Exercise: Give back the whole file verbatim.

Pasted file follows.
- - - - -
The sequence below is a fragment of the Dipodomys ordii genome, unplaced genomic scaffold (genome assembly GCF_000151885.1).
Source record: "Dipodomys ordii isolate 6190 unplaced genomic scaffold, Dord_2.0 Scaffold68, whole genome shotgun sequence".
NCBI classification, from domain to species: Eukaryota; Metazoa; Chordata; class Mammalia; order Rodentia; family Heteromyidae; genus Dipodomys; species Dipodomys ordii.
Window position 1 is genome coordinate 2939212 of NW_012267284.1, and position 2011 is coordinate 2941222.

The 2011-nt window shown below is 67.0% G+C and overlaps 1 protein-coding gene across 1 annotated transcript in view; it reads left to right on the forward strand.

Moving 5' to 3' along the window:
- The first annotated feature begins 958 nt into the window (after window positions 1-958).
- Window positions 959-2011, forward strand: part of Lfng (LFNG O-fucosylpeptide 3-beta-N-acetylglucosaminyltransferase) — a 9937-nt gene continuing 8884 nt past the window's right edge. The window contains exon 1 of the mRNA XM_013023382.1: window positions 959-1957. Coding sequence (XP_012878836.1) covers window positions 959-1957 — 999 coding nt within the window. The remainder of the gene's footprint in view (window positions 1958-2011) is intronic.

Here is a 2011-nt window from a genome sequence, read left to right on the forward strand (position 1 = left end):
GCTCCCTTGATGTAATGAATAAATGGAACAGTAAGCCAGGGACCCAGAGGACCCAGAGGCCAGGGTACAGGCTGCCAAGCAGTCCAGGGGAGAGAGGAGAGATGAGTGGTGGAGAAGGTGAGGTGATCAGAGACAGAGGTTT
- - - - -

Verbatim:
The sequence below is a fragment of the Dipodomys ordii genome, unplaced genomic scaffold (genome assembly GCF_000151885.1).
Source record: "Dipodomys ordii isolate 6190 unplaced genomic scaffold, Dord_2.0 Scaffold68, whole genome shotgun sequence".
NCBI classification, from domain to species: Eukaryota; Metazoa; Chordata; class Mammalia; order Rodentia; family Heteromyidae; genus Dipodomys; species Dipodomys ordii.
Window position 1 is genome coordinate 2939212 of NW_012267284.1, and position 2011 is coordinate 2941222.

The 2011-nt window shown below is 67.0% G+C and overlaps 1 protein-coding gene across 1 annotated transcript in view; it reads left to right on the forward strand.

Moving 5' to 3' along the window:
- The first annotated feature begins 958 nt into the window (after window positions 1-958).
- Window positions 959-2011, forward strand: part of Lfng (LFNG O-fucosylpeptide 3-beta-N-acetylglucosaminyltransferase) — a 9937-nt gene continuing 8884 nt past the window's right edge. The window contains exon 1 of the mRNA XM_013023382.1: window positions 959-1957. Coding sequence (XP_012878836.1) covers window positions 959-1957 — 999 coding nt within the window. The remainder of the gene's footprint in view (window positions 1958-2011) is intronic.

Here is a 2011-nt window from a genome sequence, read left to right on the forward strand (position 1 = left end):
GCTCCCTTGATGTAATGAATAAATGGAACAGTAAGCCAGGGACCCAGAGGACCCAGAGGCCAGGGTACAGGCTGCCAAGCAGTCCAGGGGAGAGAGGAGAGATGAGTGGTGGAGAAGGTGAGGTGATCAGAGACAGAGGTTT